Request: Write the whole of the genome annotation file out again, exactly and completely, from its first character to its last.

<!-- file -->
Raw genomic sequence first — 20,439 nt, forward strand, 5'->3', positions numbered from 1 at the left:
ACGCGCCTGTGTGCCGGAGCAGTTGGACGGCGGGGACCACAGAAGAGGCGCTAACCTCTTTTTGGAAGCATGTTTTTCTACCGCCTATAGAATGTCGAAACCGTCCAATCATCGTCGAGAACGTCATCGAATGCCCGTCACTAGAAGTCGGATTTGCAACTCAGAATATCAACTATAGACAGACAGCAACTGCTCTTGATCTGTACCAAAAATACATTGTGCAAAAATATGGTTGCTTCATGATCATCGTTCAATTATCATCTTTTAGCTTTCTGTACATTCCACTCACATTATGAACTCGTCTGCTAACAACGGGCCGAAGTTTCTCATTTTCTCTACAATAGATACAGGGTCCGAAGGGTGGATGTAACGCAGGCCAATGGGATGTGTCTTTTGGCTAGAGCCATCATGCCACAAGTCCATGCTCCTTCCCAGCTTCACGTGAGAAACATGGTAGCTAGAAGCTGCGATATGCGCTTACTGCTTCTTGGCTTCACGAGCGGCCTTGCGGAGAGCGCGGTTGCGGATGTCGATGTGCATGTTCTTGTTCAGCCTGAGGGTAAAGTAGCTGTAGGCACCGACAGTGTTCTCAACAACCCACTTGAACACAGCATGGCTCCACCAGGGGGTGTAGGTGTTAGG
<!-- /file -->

Raw genomic sequence first — 20,439 nt, forward strand, 5'->3', positions numbered from 1 at the left:
ACGCGCCTGTGTGCCGGAGCAGTTGGACGGCGGGGACCACAGAAGAGGCGCTAACCTCTTTTTGGAAGCATGTTTTTCTACCGCCTATAGAATGTCGAAACCGTCCAATCATCGTCGAGAACGTCATCGAATGCCCGTCACTAGAAGTCGGATTTGCAACTCAGAATATCAACTATAGACAGACAGCAACTGCTCTTGATCTGTACCAAAAATACATTGTGCAAAAATATGGTTGCTTCATGATCATCGTTCAATTATCATCTTTTAGCTTTCTGTACATTCCACTCACATTATGAACTCGTCTGCTAACAACGGGCCGAAGTTTCTCATTTTCTCTACAATAGATACAGGGTCCGAAGGGTGGATGTAACGCAGGCCAATGGGATGTGTCTTTTGGCTAGAGCCATCATGCCACAAGTCCATGCTCCTTCCCAGCTTCACGTGAGAAACATGGTAGCTAGAAGCTGCGATATGCGCTTACTGCTTCTTGGCTTCACGAGCGGCCTTGCGGAGAGCGCGGTTGCGGATGTCGATGTGCATGTTCTTGTTCAGCCTGAGGGTAAAGTAGCTGTAGGCACCGACAGTGTTCTCAACAACCCACTTGAACACAGCATGGCTCCACCAGGGGGTGTAGGTGTTAGG